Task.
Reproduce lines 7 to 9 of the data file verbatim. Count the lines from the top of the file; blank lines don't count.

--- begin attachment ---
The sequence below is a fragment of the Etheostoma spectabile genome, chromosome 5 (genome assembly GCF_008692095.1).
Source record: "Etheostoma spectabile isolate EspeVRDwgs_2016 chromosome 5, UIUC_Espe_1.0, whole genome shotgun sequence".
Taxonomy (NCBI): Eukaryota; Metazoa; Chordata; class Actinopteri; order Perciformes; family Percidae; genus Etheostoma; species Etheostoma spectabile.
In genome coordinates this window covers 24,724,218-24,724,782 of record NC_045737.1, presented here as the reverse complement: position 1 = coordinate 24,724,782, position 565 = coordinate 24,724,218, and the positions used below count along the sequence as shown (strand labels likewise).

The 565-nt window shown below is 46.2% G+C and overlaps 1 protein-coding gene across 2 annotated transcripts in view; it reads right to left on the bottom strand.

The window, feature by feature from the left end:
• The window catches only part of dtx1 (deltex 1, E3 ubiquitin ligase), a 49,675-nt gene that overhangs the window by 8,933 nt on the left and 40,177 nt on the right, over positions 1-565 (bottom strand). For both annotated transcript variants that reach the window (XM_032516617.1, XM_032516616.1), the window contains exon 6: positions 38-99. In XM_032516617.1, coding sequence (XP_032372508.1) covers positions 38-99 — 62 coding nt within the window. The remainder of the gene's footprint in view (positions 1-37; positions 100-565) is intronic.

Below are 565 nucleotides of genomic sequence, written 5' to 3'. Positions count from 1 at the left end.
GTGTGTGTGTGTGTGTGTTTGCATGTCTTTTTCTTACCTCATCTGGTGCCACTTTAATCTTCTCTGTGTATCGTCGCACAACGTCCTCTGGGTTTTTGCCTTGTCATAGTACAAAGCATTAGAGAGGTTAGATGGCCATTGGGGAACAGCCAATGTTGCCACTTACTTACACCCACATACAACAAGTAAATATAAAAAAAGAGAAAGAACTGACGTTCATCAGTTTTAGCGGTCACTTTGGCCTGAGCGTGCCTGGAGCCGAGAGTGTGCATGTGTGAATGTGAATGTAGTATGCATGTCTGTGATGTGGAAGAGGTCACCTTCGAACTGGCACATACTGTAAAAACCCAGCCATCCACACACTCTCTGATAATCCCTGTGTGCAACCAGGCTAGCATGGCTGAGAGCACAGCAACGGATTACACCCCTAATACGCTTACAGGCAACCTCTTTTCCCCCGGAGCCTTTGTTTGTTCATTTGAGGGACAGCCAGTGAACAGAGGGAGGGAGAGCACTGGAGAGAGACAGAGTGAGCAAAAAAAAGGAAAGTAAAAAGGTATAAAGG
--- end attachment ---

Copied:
• The window catches only part of dtx1 (deltex 1, E3 ubiquitin ligase), a 49,675-nt gene that overhangs the window by 8,933 nt on the left and 40,177 nt on the right, over positions 1-565 (bottom strand). For both annotated transcript variants that reach the window (XM_032516617.1, XM_032516616.1), the window contains exon 6: positions 38-99. In XM_032516617.1, coding sequence (XP_032372508.1) covers positions 38-99 — 62 coding nt within the window. The remainder of the gene's footprint in view (positions 1-37; positions 100-565) is intronic.

Below are 565 nucleotides of genomic sequence, written 5' to 3'. Positions count from 1 at the left end.
GTGTGTGTGTGTGTGTGTTTGCATGTCTTTTTCTTACCTCATCTGGTGCCACTTTAATCTTCTCTGTGTATCGTCGCACAACGTCCTCTGGGTTTTTGCCTTGTCATAGTACAAAGCATTAGAGAGGTTAGATGGCCATTGGGGAACAGCCAATGTTGCCACTTACTTACACCCACATACAACAAGTAAATATAAAAAAAGAGAAAGAACTGACGTTCATCAGTTTTAGCGGTCACTTTGGCCTGAGCGTGCCTGGAGCCGAGAGTGTGCATGTGTGAATGTGAATGTAGTATGCATGTCTGTGATGTGGAAGAGGTCACCTTCGAACTGGCACATACTGTAAAAACCCAGCCATCCACACACTCTCTGATAATCCCTGTGTGCAACCAGGCTAGCATGGCTGAGAGCACAGCAACGGATTACACCCCTAATACGCTTACAGGCAACCTCTTTTCCCCCGGAGCCTTTGTTTGTTCATTTGAGGGACAGCCAGTGAACAGAGGGAGGGAGAGCACTGGAGAGAGACAGAGTGAGCAAAAAAAAGGAAAGTAAAAAGGTATAAAGG